Do It for Krazy George
By Gary Singh
A SEA OF BLUE filtered into the San Jose City Council meeting last week in support of Lew Wolff's proposal to bring the San Jose Earthquakes Major League Soccer franchise back home, maybe as early as next year. I wasn't there, but I watched the streamed version. The boisterous affair provided several splendid opportunities to witness the culmination of at least three years of efforts by die-hard fans to spearhead all this, as well as impressive commentary coming from the council themselves, who voted unanimously to enter into a memorandum of understanding, granting Wolff exclusive bargaining rights. That is, they will strive toward making a deal by October to finalize the particular details.
Since this whole shebang involves Wolff purchasing some unused-for-40-years land and getting the council to rezone it from industrial to housing in order for him to sell it and use the profits to pay for the new Quakes stadium at the old FMC property, certain things have to be hashed out, since some folks opposed it, constantly belching things like, "We need more jobs, not housing," and acting like a mere 1,000 more condos is going to require 6 zillion more police and fireman and destroy traffic for miles and miles in every direction.
Since everyone involved seems to think that Wolff really, really wants to see the Quakes return to San Jose and believes this project benefits everybody, he'll find some way to preserve the overall job capacity and protect industrial lands no matter what happens, including building industrial and retail on the same property as the new stadium. At least that's my read on the whole thing. Like Paul Krutko, director of the San Jose Office of Economic Development, said at the meeting, "This deal isn't about jobs or housing. It's about jobs and housing and the Earthquakes."
Anyway, to digress, this all goes way back to 2004, when the first convoluted rumors emerged that the folks who then owned the Quakes were dead set at shuffling the team away, which they pretty much were. So a bunch of die-hard fans organized a supportive rally in August of that year, drawing between 1,000 and 2,000 people, depending on who was counting.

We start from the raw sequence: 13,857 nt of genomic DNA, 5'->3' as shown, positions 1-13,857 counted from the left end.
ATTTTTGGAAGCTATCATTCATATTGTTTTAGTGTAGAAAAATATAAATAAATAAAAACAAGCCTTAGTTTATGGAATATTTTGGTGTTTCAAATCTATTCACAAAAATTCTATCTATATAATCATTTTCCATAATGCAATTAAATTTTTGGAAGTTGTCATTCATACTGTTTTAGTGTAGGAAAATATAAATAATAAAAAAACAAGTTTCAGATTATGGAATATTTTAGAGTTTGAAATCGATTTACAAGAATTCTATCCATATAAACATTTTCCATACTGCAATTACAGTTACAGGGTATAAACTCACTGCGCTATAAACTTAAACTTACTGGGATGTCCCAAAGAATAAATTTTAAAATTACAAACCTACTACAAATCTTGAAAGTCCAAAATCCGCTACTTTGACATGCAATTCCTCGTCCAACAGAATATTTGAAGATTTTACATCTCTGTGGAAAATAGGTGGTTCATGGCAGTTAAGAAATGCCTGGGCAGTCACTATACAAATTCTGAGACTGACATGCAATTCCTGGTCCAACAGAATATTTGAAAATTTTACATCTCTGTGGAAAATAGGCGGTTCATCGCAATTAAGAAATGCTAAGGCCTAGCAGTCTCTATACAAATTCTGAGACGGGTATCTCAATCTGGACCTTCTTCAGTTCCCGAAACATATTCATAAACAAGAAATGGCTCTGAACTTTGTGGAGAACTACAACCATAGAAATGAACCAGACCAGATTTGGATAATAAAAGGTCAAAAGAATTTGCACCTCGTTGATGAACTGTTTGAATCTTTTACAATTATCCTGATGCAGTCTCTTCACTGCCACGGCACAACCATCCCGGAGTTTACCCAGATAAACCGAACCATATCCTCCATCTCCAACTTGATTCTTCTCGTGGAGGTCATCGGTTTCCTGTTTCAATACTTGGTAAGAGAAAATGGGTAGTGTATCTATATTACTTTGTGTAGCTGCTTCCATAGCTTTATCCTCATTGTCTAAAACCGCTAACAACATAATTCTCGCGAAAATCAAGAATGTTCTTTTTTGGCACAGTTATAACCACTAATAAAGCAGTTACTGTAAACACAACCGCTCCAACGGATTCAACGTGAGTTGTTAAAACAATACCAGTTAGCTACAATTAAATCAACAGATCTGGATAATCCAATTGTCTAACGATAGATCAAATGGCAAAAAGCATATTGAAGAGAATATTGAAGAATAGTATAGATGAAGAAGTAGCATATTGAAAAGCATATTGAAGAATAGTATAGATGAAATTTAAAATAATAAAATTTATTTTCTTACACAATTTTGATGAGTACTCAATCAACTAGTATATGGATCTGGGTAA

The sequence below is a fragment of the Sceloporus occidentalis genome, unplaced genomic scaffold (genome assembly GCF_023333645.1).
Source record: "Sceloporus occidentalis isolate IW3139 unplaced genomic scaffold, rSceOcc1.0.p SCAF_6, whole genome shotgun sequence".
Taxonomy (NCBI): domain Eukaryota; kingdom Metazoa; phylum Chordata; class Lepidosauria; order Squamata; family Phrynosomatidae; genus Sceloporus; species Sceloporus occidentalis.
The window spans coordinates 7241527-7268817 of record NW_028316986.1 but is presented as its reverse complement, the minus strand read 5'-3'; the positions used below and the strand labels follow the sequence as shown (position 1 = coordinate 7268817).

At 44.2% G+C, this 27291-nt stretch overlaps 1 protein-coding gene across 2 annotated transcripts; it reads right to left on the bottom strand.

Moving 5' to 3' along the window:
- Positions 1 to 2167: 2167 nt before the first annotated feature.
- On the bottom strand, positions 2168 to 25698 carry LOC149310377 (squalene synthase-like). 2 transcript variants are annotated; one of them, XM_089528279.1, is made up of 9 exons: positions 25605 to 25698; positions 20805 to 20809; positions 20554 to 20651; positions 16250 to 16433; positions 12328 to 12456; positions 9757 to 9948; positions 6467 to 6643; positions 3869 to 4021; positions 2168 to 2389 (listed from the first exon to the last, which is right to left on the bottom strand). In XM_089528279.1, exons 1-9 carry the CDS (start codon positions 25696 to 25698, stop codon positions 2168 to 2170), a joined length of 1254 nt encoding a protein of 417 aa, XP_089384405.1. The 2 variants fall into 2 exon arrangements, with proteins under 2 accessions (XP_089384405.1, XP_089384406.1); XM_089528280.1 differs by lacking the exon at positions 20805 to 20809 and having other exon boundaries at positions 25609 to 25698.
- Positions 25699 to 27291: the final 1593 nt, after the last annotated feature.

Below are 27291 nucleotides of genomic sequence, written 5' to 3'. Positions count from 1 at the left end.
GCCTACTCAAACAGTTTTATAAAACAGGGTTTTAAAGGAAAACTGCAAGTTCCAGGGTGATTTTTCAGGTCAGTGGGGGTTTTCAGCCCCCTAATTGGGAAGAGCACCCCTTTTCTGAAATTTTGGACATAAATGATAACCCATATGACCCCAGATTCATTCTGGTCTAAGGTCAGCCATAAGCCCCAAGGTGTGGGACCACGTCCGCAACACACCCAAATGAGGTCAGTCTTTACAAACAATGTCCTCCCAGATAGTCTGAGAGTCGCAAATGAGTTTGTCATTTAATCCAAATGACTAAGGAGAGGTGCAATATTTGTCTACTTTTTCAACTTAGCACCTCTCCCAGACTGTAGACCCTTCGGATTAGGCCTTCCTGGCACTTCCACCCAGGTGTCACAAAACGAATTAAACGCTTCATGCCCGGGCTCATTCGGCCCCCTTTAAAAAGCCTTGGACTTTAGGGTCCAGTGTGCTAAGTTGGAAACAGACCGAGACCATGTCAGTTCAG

Another chap named Ron Gilmore, who worked as a ball boy for the original Earthquakes from 1974 to 1984, a guy who has miraculously kept in touch with almost all of those players since then—no matter where they happen to live, took it upon himself to organize a 30th anniversary reunion and bring as many of them as he could back to San Jose in conjunction with the rally, in order to show their support for keeping the team here. Working with the help of the then Quakes organization, they accomplished that task. At the time, yours truly tracked down Krazy George's phone number in New York, relayed it to Gilmore, and he facilitated George's presence at the rally, since a 1974–2004 Quakes anniversary without Krazy George would be a travesty of justice, as he began his pro career with them. At the rally, I showed Krazy George a 1983 photo of him in a Quakes shirt shaking hands with then Mayor Tom McEnery to welcome in that season, but George said he didn't remember the mayor's name.
Leading up to the rally, and unbeknownst to any of the rally's organizers and participants, Gilmore and myself had hatched a crackpot plan to have Krazy George show up to the rally hidden inside a police car, and then to have the cops pretend like they were busting up the rally, only to have George suddenly jump out of the car at the last second while bashing on his snare drum—exactly like something he would have pulled at the old Quakes games in the '70s. Unfortunately, George didn't go along with the idea. Instead, he wanted everyone to know in advance that he was going to show up, so the stunt never happened—but the spirit was there.